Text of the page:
Busy at a conference today, so I must be brief, but the growth in real GDP underwent a large revision for Q3 of this year: up to 3.6% from 2.8%. Sure, that good news, but it warrants a closer look, because it could easily, and mistakenly, get sandwiched into a “green shoots” narrative that would lead you to believe things are improving faster than they really are.
First, those are annualized quarterly growth rates, and especially when they’re driven by inventories–the most volatile top-line component of GDP–they’re noisy. So what you really want to do here is block out some noise and boost us some signal by taking year-over-year changes.
That’s what I do in the figure below, along with an average over this time period of the past few years. As you see, growth has flitted around a trend just north of 2%. That’s about the economy’s trend growth rate right now, and again, what’s wrong with the trend?
Well, I’ll tell you: we’ve settled into it–the trend, that is–too soon. We’ve yet to close the output gaps in either GDP or jobs that persist and continue to weigh on many households, for whom growth is more something they read about in the paper than experience themselves.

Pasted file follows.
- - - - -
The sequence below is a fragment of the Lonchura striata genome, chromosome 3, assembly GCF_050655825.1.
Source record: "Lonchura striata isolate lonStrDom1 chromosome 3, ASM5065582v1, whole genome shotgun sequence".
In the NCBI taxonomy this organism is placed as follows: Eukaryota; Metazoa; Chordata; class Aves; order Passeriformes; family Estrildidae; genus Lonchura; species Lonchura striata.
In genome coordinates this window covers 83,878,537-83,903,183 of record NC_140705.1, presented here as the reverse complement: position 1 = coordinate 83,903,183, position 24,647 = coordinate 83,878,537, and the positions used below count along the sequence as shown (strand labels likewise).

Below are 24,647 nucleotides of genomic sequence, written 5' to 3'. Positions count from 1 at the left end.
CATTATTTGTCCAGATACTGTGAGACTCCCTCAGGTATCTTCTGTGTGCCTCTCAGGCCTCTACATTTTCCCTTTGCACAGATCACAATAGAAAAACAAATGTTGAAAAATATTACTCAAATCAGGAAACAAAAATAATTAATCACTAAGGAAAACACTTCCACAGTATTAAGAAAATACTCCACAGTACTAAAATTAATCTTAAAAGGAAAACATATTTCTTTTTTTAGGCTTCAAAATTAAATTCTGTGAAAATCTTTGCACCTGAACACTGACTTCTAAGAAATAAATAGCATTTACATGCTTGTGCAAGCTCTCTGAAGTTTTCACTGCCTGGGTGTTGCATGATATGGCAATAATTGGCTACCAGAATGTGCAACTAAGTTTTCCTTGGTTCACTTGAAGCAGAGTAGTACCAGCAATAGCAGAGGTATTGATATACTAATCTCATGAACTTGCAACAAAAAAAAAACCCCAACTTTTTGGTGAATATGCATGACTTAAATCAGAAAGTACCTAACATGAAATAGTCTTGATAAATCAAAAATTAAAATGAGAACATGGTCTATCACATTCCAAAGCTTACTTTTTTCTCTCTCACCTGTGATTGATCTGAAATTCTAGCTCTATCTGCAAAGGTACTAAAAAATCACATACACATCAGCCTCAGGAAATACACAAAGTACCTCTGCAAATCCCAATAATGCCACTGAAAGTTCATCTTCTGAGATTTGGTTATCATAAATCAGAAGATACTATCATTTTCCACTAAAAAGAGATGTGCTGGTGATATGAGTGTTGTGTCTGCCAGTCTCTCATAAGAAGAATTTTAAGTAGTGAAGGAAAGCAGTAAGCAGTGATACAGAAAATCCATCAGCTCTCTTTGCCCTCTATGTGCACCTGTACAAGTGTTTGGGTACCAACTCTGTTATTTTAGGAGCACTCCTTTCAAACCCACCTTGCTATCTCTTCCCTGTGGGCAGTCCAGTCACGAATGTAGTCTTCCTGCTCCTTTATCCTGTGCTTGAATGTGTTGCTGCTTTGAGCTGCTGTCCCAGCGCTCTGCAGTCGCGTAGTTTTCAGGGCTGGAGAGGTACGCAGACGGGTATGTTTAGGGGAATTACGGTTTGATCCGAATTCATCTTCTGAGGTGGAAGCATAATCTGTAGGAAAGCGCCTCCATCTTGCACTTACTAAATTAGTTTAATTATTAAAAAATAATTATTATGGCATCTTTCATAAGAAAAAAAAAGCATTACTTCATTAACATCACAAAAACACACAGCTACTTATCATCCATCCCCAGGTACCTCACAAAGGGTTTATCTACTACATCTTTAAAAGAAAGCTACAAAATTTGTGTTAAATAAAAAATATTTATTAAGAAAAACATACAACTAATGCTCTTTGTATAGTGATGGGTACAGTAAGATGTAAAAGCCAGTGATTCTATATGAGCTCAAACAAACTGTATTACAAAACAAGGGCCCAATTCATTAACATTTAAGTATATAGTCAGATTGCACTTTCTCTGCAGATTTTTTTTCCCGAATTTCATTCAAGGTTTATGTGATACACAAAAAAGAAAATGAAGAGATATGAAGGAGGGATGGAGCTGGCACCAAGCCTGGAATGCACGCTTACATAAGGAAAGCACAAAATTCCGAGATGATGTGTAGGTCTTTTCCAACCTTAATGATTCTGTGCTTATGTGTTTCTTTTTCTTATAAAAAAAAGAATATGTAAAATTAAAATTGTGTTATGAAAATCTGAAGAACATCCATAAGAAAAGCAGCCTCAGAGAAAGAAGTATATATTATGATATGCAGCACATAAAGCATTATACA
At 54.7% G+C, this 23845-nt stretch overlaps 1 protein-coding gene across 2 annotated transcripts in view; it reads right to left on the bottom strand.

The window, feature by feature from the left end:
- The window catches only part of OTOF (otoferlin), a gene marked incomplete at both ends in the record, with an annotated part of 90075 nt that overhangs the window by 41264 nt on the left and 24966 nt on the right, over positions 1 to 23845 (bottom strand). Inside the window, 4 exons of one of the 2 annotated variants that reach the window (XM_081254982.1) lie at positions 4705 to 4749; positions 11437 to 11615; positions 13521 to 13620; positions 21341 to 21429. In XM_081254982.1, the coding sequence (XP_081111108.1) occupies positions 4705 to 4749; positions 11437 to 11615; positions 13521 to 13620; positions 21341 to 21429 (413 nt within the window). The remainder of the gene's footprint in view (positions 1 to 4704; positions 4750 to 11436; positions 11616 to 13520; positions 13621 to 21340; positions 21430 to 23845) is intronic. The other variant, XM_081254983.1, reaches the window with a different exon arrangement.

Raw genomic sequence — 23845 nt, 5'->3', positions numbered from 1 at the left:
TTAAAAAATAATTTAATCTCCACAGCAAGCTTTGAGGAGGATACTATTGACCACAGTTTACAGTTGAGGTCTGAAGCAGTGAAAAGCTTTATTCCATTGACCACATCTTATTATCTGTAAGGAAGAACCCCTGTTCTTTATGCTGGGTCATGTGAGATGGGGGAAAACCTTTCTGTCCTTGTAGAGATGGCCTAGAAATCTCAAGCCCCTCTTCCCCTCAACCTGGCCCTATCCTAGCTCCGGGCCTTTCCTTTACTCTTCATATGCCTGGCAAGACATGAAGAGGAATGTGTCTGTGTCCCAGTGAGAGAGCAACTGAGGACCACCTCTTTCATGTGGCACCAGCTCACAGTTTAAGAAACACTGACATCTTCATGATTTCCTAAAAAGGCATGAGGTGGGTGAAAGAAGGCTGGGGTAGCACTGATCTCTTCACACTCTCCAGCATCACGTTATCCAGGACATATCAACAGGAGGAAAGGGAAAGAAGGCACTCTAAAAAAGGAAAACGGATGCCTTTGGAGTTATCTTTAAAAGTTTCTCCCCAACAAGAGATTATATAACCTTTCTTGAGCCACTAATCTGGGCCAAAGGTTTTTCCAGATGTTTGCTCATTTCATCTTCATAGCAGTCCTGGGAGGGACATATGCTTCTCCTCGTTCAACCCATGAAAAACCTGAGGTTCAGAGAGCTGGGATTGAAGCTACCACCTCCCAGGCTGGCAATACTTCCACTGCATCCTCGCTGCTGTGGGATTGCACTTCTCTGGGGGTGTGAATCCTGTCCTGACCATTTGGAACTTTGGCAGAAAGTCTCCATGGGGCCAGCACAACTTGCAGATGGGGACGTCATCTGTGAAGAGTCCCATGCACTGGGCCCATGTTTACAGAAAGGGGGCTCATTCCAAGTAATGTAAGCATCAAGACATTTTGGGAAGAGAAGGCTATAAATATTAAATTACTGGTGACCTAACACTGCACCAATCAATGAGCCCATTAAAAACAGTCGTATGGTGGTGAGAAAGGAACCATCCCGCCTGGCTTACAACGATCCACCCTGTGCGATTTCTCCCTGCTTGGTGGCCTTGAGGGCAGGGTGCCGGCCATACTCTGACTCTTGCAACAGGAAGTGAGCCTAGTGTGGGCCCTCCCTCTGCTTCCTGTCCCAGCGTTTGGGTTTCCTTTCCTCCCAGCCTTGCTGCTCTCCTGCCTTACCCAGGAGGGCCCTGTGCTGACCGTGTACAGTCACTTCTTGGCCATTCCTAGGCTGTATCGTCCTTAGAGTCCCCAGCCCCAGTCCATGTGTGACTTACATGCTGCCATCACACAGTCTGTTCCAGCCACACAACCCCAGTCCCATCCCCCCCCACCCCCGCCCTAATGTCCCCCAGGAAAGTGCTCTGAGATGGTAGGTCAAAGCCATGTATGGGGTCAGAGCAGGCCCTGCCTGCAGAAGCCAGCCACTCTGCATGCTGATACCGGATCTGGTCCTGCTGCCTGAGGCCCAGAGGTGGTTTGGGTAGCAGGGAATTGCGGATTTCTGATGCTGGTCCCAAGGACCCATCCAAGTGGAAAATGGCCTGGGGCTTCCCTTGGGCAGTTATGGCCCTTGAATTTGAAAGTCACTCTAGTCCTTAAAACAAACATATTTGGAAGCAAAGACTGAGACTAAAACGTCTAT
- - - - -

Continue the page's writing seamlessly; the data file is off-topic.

After such a deep recession, you want a “bounce-back” period before you settle into the pattern of trend growth in the picture. To be clear, I’d much rather be there than south of that line, but policy makers must not take too much solace from the trend when it really represents an unsatisfactory “new normal.”
Second, taking out the inventory build up, annualized growth for the quarter was 1.9%–again, right about trend. Typically, inventory buildup in one quarter is followed by draw downs in the next quarter, so again, while it’s very nice to see a “three” handle on today’s number, no one should be convinced yet that we’ve hit escape velocity.